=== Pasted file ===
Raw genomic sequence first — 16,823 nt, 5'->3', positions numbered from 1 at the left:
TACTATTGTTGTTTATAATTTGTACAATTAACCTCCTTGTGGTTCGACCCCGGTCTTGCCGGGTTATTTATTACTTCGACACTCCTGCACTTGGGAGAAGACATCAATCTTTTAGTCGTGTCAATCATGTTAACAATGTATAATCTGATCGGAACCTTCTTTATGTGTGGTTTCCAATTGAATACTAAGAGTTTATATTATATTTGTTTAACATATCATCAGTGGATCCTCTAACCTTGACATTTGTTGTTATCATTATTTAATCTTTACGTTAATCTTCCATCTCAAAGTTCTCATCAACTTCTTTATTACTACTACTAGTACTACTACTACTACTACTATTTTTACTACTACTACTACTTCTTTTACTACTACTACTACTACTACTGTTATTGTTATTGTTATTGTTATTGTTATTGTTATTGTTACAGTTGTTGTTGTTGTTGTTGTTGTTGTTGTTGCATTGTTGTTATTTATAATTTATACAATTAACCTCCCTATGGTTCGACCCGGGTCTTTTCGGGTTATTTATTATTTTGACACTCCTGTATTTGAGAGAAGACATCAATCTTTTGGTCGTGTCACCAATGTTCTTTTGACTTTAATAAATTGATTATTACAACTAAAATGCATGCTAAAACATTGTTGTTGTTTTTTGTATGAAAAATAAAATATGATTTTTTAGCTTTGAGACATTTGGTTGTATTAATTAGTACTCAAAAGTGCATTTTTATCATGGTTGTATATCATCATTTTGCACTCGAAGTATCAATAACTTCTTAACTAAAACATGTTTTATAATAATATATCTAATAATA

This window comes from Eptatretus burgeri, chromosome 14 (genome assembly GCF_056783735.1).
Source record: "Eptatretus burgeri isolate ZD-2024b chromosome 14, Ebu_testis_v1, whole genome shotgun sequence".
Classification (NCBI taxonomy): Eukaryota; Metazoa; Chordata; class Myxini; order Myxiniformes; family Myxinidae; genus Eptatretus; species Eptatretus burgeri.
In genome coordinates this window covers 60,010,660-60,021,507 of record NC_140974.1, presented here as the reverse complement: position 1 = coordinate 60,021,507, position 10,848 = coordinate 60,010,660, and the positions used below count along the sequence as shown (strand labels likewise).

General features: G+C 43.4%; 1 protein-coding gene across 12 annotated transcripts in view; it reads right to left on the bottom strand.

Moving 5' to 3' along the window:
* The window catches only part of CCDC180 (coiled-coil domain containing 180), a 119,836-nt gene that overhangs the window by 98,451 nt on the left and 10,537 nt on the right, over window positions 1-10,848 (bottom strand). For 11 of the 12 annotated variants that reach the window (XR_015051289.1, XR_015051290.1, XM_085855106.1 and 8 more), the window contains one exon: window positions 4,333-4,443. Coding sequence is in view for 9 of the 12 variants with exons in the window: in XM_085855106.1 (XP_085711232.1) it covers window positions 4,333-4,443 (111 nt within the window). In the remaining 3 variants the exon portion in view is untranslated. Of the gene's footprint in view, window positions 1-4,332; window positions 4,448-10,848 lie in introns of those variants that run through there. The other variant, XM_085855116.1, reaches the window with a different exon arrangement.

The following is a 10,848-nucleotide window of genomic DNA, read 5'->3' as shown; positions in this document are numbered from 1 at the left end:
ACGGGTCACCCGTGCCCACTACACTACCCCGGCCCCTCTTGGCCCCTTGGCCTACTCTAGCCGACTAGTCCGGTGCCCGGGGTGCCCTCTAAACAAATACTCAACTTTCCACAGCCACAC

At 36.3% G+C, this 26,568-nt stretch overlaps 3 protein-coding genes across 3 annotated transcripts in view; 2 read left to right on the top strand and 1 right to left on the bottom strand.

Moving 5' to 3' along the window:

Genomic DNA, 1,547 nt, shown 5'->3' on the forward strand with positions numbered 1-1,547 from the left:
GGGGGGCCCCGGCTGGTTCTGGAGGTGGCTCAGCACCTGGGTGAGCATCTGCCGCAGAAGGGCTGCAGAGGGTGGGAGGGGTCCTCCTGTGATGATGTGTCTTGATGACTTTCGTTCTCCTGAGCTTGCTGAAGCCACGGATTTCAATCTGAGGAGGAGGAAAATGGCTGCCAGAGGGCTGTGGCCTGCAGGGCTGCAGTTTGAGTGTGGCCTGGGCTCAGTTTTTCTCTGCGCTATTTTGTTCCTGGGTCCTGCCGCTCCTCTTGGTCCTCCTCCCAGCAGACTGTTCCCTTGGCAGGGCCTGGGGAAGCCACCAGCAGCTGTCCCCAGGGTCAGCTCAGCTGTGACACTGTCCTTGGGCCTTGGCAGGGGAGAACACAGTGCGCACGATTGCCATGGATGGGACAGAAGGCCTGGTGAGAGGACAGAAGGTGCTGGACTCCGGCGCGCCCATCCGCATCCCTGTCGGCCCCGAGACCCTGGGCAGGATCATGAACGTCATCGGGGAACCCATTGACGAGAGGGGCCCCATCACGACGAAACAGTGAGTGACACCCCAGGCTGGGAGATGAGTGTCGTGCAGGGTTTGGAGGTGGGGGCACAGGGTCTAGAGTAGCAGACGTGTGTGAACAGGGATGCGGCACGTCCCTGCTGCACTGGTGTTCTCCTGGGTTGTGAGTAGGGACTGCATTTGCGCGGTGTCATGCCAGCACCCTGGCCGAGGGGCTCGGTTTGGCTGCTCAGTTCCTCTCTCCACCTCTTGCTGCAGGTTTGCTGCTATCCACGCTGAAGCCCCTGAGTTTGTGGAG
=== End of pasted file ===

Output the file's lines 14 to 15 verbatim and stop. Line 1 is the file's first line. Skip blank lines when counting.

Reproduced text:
Genomic DNA, 1,547 nt, shown 5'->3' on the forward strand with positions numbered 1-1,547 from the left:
GGGGGGCCCCGGCTGGTTCTGGAGGTGGCTCAGCACCTGGGTGAGCATCTGCCGCAGAAGGGCTGCAGAGGGTGGGAGGGGTCCTCCTGTGATGATGTGTCTTGATGACTTTCGTTCTCCTGAGCTTGCTGAAGCCACGGATTTCAATCTGAGGAGGAGGAAAATGGCTGCCAGAGGGCTGTGGCCTGCAGGGCTGCAGTTTGAGTGTGGCCTGGGCTCAGTTTTTCTCTGCGCTATTTTGTTCCTGGGTCCTGCCGCTCCTCTTGGTCCTCCTCCCAGCAGACTGTTCCCTTGGCAGGGCCTGGGGAAGCCACCAGCAGCTGTCCCCAGGGTCAGCTCAGCTGTGACACTGTCCTTGGGCCTTGGCAGGGGAGAACACAGTGCGCACGATTGCCATGGATGGGACAGAAGGCCTGGTGAGAGGACAGAAGGTGCTGGACTCCGGCGCGCCCATCCGCATCCCTGTCGGCCCCGAGACCCTGGGCAGGATCATGAACGTCATCGGGGAACCCATTGACGAGAGGGGCCCCATCACGACGAAACAGTGAGTGACACCCCAGGCTGGGAGATGAGTGTCGTGCAGGGTTTGGAGGTGGGGGCACAGGGTCTAGAGTAGCAGACGTGTGTGAACAGGGATGCGGCACGTCCCTGCTGCACTGGTGTTCTCCTGGGTTGTGAGTAGGGACTGCATTTGCGCGGTGTCATGCCAGCACCCTGGCCGAGGGGCTCGGTTTGGCTGCTCAGTTCCTCTCTCCACCTCTTGCTGCAGGTTTGCTGCTATCCACGCTGAAGCCCCTGAGTTTGTGGAG